Barry Lopez: The world is held together with stories and compassion.
We all have an origin story (a term from comic books). They need to understand how they got their superpowers. These superheroes had problems like humans and responded like humans. Over time it became clear that they had special gifts. Their superpower wasn’t their true superpower…superman’s strength? No. His altruism was the special part.
Focus on what your superpower is as a human being or business leader. Business: how your business became what it is. Memoir: focus on where you’ve arrived today. That’s where you’ll find your superpowers.
We start at your beginnings and how you’ve arrived where you are today.
Phil Knight, Steve Jobs, etc = humble beginnings. We want to build a story of humble beginnings and lessons along the way that give us our expertise/superpowers.
Why an origin story?
Tell the truth. We want to create a truthful story with authenticity. Sharing vulnerably, share who you really are.
Answer questions–tough questions–about who you are and how you became who you are.
Knowing your audience. One realization I’ve had is that “we aren’t for everybody”. When we try to, we water ourselves down. Who are the people I’m trying to reach? Who are my readers? The more you know who you’re talking to, the stronger your story comes.
Weird holy truth of personal narrative writing. It’s about you and not about you. Whenever you tell a story, you’re creating a sort of fiction. The fiction is inherent–lives are messy. Stories have shape, they build. We can leave things out and emphasize other things. Build yourself into a character. You choose what you reveal–quirks, vulnerabilities, strengths. Embrace the paradox that memoirs are true and not true.
How to write your origin story:
Start with the now. Journal. Who you are, what’s your superpower. Where you’ve arrived. What is your expertise? You can have several origin stories.
Go back to the beginning. Pivot back and find the story from your life that’s most relevant to setting up the origin story, sets up your expertise. (Think about the ending). Building a story from 3-4 key anecdotes of your life. All stories have beginnings, middles, and ends. How you broke through to the other side, build to the ending you desire.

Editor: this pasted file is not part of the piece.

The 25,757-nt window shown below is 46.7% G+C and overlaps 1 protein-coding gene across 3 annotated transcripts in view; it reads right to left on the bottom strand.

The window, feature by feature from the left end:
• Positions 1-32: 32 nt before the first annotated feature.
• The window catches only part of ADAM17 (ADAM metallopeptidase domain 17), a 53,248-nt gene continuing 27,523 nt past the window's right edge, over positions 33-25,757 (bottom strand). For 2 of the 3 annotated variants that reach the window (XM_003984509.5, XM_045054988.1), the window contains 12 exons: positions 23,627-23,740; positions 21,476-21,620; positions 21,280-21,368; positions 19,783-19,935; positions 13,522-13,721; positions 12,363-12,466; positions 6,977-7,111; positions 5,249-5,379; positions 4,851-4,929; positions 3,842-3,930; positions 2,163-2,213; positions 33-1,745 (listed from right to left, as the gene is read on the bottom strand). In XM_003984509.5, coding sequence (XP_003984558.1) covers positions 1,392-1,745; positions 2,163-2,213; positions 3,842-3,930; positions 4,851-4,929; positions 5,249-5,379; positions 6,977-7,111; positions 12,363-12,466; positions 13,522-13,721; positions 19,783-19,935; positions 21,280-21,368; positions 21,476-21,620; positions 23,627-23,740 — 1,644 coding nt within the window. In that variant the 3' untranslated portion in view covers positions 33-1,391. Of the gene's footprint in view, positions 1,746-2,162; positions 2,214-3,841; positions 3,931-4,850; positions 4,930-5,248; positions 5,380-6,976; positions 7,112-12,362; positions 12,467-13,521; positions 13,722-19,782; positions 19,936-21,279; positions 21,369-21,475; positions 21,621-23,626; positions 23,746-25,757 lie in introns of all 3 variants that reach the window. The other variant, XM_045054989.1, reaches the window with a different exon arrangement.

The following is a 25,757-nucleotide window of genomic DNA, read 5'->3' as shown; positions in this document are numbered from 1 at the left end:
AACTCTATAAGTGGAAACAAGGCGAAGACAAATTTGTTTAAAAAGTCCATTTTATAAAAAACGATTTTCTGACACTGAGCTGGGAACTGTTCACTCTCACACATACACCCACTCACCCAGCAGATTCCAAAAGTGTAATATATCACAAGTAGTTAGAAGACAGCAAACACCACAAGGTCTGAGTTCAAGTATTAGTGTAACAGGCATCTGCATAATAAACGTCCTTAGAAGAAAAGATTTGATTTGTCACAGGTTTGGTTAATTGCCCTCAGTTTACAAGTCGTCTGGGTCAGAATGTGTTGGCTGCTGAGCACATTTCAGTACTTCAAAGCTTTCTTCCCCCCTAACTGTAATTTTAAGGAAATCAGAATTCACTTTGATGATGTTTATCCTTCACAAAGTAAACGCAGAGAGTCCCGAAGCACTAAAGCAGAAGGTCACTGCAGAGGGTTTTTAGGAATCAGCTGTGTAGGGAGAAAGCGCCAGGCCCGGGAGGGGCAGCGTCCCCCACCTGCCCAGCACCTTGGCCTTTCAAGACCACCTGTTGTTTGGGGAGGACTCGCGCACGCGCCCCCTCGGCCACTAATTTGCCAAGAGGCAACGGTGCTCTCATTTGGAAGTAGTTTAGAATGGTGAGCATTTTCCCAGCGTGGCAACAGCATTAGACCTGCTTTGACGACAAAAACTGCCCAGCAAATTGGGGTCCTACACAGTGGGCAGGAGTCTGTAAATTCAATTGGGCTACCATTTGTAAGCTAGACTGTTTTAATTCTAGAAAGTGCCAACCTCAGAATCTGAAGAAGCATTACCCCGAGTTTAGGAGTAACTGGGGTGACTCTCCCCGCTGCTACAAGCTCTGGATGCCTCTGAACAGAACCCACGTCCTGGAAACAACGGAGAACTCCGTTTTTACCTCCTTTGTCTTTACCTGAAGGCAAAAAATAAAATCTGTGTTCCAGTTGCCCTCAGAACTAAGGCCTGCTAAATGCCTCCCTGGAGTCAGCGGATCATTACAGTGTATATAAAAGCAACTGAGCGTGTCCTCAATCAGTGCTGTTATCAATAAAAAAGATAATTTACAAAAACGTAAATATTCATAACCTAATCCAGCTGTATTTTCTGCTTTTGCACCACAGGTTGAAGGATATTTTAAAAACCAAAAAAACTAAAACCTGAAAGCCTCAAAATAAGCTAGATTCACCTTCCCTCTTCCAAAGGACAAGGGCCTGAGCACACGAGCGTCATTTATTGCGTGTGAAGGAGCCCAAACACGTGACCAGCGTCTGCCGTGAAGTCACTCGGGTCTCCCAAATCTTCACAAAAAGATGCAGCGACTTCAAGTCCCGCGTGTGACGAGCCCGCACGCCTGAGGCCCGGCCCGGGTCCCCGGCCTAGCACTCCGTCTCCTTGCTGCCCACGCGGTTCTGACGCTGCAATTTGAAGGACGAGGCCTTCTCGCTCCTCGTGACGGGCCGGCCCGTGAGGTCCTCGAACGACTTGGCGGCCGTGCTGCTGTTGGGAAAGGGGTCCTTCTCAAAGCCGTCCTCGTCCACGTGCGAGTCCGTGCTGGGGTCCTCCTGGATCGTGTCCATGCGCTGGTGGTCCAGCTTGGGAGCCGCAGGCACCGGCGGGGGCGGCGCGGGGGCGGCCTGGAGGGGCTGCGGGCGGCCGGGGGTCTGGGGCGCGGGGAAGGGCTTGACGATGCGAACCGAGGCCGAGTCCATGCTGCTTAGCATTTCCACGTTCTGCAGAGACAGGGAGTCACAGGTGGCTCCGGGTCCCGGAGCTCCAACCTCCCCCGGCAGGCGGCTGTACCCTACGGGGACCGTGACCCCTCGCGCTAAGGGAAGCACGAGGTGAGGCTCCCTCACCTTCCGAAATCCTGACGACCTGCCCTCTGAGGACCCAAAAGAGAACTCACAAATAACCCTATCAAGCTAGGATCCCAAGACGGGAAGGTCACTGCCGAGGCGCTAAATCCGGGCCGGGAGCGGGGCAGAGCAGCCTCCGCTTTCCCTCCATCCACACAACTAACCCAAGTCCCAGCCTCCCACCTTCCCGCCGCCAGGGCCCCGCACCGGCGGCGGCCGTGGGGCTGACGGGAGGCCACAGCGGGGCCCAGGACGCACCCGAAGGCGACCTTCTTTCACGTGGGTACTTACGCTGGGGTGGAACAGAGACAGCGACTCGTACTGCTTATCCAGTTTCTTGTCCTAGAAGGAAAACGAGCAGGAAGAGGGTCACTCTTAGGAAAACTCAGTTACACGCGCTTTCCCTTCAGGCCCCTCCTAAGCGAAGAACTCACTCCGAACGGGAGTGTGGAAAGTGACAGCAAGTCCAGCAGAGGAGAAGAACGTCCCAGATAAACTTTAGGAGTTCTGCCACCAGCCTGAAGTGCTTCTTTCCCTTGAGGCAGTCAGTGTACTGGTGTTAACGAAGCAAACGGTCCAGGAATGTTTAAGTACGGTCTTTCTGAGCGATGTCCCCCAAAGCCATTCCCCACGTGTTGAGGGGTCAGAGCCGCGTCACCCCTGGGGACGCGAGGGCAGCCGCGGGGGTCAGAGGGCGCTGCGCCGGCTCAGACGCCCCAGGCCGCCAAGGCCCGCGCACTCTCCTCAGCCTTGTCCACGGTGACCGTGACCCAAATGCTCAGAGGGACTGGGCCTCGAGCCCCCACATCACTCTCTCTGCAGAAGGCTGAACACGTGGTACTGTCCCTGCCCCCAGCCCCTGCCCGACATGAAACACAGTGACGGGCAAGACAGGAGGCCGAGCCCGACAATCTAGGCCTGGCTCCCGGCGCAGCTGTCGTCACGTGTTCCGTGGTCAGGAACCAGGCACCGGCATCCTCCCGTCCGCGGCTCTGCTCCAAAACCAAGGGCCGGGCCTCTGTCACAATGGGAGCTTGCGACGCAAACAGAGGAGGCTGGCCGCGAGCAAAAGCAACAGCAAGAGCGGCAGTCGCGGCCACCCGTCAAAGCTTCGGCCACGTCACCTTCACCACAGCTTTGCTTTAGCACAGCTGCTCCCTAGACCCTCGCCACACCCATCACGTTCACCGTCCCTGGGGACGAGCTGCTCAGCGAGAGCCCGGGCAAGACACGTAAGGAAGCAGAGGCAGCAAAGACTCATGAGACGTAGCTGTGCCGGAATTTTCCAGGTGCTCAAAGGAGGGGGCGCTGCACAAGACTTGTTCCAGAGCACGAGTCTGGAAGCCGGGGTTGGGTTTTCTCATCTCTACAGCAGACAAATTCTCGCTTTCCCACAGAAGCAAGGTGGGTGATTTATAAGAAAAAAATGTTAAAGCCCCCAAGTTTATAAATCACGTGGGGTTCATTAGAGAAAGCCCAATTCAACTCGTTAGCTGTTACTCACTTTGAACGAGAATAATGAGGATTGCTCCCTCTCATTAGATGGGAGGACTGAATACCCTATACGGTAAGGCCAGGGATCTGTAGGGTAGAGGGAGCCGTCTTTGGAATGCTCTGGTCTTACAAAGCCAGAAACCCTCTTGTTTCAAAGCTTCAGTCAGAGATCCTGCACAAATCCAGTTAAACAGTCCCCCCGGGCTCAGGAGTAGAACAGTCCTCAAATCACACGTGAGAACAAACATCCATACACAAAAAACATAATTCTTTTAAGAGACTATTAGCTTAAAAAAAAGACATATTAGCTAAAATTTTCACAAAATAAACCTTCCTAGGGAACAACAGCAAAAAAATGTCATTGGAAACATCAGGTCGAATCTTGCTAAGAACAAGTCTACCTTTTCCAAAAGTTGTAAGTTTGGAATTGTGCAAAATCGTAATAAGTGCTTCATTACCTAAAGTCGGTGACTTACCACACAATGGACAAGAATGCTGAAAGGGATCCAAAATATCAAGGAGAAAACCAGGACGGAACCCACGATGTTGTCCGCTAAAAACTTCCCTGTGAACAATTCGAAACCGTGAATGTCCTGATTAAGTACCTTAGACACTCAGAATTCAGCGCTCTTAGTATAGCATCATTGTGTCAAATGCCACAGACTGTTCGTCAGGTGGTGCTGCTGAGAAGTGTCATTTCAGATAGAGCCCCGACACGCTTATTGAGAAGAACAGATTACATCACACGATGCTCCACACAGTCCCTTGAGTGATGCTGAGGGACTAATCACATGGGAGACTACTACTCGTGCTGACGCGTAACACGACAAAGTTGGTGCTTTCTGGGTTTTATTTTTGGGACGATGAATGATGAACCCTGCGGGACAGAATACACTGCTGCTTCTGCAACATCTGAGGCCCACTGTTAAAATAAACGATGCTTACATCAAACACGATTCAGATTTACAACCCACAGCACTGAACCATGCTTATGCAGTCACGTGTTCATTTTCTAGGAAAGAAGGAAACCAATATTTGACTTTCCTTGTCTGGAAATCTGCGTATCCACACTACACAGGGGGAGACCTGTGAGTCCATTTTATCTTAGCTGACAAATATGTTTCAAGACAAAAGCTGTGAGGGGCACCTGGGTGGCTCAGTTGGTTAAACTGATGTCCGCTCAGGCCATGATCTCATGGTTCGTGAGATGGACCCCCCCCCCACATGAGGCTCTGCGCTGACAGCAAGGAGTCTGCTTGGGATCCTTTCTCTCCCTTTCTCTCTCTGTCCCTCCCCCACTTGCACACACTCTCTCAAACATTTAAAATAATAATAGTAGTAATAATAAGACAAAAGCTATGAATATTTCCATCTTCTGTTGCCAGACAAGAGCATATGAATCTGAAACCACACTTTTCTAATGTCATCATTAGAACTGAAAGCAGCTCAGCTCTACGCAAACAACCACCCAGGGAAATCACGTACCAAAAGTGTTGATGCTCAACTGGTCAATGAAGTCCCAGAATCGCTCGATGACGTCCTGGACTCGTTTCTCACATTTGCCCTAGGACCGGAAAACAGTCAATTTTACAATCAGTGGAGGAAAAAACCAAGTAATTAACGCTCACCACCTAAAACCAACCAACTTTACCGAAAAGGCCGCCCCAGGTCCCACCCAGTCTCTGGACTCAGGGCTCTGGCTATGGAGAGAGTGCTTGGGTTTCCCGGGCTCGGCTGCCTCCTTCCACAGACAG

After you tell the anecdote, reflect. Pull the meaning out of the anecdote. Ask: “How do I feel now about how I felt then, and how do I think now about how I thought then.” (retrospection) It brings out the lessons you learned.
Write your way to the next anecdote with a transition. All anecdotes lead to your superpower.
Emphasis is on humanity and simplicity of it. You don’t always have to be serious either. Lean on some humor and some way to see that there were luck and persistence involved but you got there anyway.
Brad Wetzler is an author, journalist, podcaster, and yoga + mindfulness teacher, and writing mentor. Brad began his career as an editor and adventure-travel writer. He served as a senior editor at Outside magazine and was a contributing editor at Outside, National Geographic Adventure, and George magazines. Brad has written hundreds of articles and essays on wide-ranging topics. He writes books and articles and hosts a podcast about adventure healing, emotional wellness, and faith and spirituality. His memoir Into the Soul of the World will be published in 2023.
Get Your FREE eBook
Live A Great Story and Get My Free "How to Tell A Great Story" eBook